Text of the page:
3 answers
3k views

How "much" emissions or how "many" emissions?

The following is what I found in the website of US Energy Information Administration. Is the word "emissions" usually used with "much" as in the quotation? If so, why is the verb "are" used instead ...
Fujibei's user avatar
  • 2,365
0 votes
1 answer
76 views

Why isn't there "is" in "They did it, thinking it more glamorous than..."?

Could you please help me with the grammar of this sentence? It's from an essay in a book on IELTS by Cambridge University Press. People turn to buying the new brand from overseas nations, perhaps ...
mmd's user avatar
  • 1
0 votes
2 answers
95 views

How to parse "this is so they can..."

Ligaments connect bones to each other. This is so they can help stabilize the joints and provide structure to the skeletal frame. source Parsing one: "So they can help..." is predicative. Parsing ...
Robby zhu's user avatar
  • 205
3 votes
0 answers
81 views

'People are to find these ideas throughout his later work'

According to Cambridge Grammar of the English Language, page 206, With a passive the interpretation can be strong deontic, “must” ([ii] He is to be left alone), or weak dynamic, “can” ([iii] ...
GJC's user avatar
  • 2,509
0 votes
3 answers
48 views

Term for the different uses of "are": one which applies an adjective independently, and one which denotes a relationship

There are definitely at least two ways in which the word "are" is used. Consider the following: Book A and Book B are red. vs Book A and Book B are similar. In the first use, it is applying ...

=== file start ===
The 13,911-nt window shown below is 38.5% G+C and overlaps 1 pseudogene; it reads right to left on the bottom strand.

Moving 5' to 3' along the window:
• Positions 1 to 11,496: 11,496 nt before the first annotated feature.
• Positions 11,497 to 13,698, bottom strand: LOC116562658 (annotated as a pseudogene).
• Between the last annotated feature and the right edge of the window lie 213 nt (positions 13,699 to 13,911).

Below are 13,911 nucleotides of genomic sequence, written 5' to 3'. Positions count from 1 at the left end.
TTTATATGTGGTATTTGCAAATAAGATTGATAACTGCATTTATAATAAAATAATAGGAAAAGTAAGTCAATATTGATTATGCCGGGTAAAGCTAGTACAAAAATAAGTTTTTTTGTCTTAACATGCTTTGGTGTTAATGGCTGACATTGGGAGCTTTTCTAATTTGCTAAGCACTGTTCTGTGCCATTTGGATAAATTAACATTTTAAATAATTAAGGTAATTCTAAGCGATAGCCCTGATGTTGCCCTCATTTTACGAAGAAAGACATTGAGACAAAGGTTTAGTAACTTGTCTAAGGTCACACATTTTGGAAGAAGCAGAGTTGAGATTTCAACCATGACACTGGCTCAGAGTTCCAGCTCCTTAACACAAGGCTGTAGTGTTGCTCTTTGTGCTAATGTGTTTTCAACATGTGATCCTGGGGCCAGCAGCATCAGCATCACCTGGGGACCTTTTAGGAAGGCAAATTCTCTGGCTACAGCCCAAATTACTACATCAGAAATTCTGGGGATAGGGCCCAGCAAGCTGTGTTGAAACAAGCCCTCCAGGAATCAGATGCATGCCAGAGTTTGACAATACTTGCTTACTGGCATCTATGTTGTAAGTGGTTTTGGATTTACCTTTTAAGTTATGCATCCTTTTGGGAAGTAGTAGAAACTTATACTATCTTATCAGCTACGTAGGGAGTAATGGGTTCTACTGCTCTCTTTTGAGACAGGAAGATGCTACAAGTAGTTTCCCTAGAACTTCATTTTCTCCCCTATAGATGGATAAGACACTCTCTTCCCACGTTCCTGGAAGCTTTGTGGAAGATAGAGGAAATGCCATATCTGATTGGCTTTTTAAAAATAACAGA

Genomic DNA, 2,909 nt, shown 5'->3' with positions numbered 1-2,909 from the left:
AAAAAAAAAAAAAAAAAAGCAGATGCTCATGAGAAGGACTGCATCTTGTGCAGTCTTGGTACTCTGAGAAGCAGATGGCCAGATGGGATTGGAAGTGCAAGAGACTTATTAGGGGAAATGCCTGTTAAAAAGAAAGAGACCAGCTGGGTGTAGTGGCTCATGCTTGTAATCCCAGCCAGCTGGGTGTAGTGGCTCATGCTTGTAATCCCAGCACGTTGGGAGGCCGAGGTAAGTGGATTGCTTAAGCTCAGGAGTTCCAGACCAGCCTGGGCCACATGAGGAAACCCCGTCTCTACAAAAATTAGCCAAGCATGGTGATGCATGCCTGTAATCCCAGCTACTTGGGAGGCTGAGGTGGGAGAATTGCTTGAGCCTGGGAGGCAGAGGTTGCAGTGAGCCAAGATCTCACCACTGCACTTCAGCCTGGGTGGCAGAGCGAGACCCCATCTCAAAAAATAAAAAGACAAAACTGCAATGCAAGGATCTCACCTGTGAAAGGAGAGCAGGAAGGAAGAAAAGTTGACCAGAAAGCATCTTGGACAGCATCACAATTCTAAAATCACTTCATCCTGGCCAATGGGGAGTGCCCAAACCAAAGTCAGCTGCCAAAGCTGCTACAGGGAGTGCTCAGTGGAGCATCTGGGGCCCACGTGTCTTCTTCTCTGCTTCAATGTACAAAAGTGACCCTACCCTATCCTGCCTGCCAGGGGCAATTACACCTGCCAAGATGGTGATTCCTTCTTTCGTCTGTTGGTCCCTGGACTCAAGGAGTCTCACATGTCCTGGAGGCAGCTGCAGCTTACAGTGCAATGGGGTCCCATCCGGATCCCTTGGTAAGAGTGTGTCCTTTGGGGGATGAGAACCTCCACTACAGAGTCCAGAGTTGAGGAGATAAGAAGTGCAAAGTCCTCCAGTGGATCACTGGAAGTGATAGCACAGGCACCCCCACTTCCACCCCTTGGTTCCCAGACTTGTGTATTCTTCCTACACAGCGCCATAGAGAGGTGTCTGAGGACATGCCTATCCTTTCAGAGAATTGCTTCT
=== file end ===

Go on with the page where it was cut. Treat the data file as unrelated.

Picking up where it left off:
extremeaxe5's user avatar
0 votes
2 answers
4k views

how to use be and is/are hereby?

Please help me to explain the grammar of this sentence belows: any Director or any person (s) authorized by the Directors be and is/are hereby authorized, either solely or jointly, to sign and ...
Ivy's user avatar
  • 19
1 vote
0 answers
335 views

Omitting Relative Pronoun and verb "be" [duplicate]

Could someone please explain, why the pronoun and the verb "be" are omitted in the following sentence? "it allows communication even for people far away from each other" Shouldn't this sentence be "...
Nick's user avatar
  • 11
0 votes
1 answer
58 views

How do I say that one thing is another using active voice?

I've tried typing this question or variations of this question into Google to no avail, so I apologize if it has already been answered elsewhere. I'm trying to edit a paper for a class in which the ...
William's user avatar
  • 103
0 votes
1 answer
128 views

Is this sentence correct or comprehensible? "They actually had more soldiers than was shown on TV"

I would like to know if the following sentence is correct: They actually had more soldiers than was shown on TV. Here I use "was" because I think the full sentence should be "They actually had more ...
Chien Te Lu's user avatar
-1 votes
1 answer
27 views

'What I have presented is the first steps' or 'What I have presented are the first steps'

Which is correct: 'What I have presented is the first steps' or 'What I have presented are the first steps'? The issues is what counts as the subject of the verb: the relative 'What' (= is), or ...
Struggling writer's user avatar